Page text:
T.O. gets gang-tackled on 'Dr. Phil'

Former football star receiver gets a grilling by three women who mothered his children

Terrell Owens

Terrell Owens (Getty Images / July 31, 2010)

Those who have followed his career know that Terrell Owens is seldom at a loss for words, even if he's doing situps in the driveway.

But the former star NFL receiver, best known as T.O., was shut down by three women — all mothers of children he fathered — on Tuesday's "Dr. Phil" show.

In accusing him of not keeping up with his child-support payments and not seeing the kids nearly enough, the ladies did a better job than a field full of Rod Woodsons in not allowing Owens free.

Dr. Phil McGraw, who expressed admiration for Owens as a player, also delivered some Brian Dawkins-type hits to the receiver, who certainly didn't enhance his chances of getting back into the NFL — at least with teams who value character.

The show was probably a ratings-getter for Dr. Phil because there may not be a more potent set of elements than the NFL, sex, confrontation and scandal.

Despite making millions in his career, Owens admitted he didn't have enough money for all of the child-support payments, which is presumably why he was on the show in the first place: to get a check.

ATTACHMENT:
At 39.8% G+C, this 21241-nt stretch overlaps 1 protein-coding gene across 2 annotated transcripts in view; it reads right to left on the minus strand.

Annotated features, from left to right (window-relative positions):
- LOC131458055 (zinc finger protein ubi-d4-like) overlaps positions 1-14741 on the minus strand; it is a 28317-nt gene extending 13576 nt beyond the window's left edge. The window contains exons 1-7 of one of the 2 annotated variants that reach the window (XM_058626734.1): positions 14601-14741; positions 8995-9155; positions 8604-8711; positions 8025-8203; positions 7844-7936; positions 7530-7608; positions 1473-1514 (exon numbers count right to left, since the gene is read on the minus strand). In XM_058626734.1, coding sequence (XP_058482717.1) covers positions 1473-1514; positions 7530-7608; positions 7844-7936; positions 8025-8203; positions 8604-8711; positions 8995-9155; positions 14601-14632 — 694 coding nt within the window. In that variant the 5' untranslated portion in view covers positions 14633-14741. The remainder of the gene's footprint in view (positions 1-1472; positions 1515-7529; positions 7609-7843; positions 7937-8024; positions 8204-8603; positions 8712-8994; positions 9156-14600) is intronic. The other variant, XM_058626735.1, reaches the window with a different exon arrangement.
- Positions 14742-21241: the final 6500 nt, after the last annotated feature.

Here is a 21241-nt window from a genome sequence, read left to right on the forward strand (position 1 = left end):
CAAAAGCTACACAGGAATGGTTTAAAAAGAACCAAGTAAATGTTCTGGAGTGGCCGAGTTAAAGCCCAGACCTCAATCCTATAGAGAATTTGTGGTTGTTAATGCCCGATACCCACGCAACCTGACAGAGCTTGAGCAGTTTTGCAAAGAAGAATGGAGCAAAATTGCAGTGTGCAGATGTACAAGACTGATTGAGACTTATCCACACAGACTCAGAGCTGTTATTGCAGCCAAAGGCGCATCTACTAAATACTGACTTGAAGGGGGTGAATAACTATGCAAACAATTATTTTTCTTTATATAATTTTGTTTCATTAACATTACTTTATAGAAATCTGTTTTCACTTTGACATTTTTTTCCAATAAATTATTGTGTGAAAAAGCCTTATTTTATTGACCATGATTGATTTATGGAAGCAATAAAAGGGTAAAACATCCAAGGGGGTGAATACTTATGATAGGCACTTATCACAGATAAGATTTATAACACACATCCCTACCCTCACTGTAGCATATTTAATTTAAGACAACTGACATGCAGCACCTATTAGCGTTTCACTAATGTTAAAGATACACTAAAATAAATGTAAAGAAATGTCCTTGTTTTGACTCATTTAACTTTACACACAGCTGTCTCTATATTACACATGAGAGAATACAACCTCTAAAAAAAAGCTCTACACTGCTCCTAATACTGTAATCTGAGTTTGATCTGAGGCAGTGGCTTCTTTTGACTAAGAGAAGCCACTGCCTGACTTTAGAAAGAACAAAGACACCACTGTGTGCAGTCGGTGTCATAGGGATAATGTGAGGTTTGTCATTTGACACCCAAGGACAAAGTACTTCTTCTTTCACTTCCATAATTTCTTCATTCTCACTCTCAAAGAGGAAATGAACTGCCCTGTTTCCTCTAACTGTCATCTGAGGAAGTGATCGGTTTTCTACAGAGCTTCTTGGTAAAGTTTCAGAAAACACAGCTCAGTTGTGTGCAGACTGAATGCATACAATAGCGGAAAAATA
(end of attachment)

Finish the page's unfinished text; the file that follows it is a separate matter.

One of the women said he blew a lot of the dough on lawyers trying to fight the child-support payments.

Dr. Phil suggested he wasted his money on material possessions.

"Anybody who knows me knows I don't live an extravagant life," Owens said.

The show offered a possible explanation — or excuse — for Owens' behavior when he talked about his own absentee father.

"I didn't have a dad for the majority of my life," Owens said. "I didn't know who my dad was until I was 10 or 12, and surprising as it may seem, he lived right across the street from me. Yes, I did [have a void in my life]."

McGraw then lectured Owens, saying that he could be a "powerful role model" for his kids.

"You have an opportunity because it's not too late," McGraw told Owens. "You have an opportunity to not allow your kids not to get caught up in the middle of this. … It's going to change who you are."

The disappointment for those who were watching on CBS3 is that the station jumped right to the start of its 5 o'clock news program without showing the end of the show, which concluded — according to an Internet report — with Owens reuniting with his two daughters, kissing them, and telling them he loved them.


I happened to be there at Blue Ridge Country Club last week for the Bo Tkach Memorial Golf Tournament when ESPN's Matt Millen was informed of Junior Seau's suicide.

Millen doesn't buy into the theory that head trauma triggered the suicidal thoughts of Seau.

He said that some guys simply are unable to make the adjustment to life without football and told of some of his own struggles.

As for Seau, Millen said: "I had heard that Junior was struggling and guys do go through a lot when they're done. You just wonder why he didn't try to get help.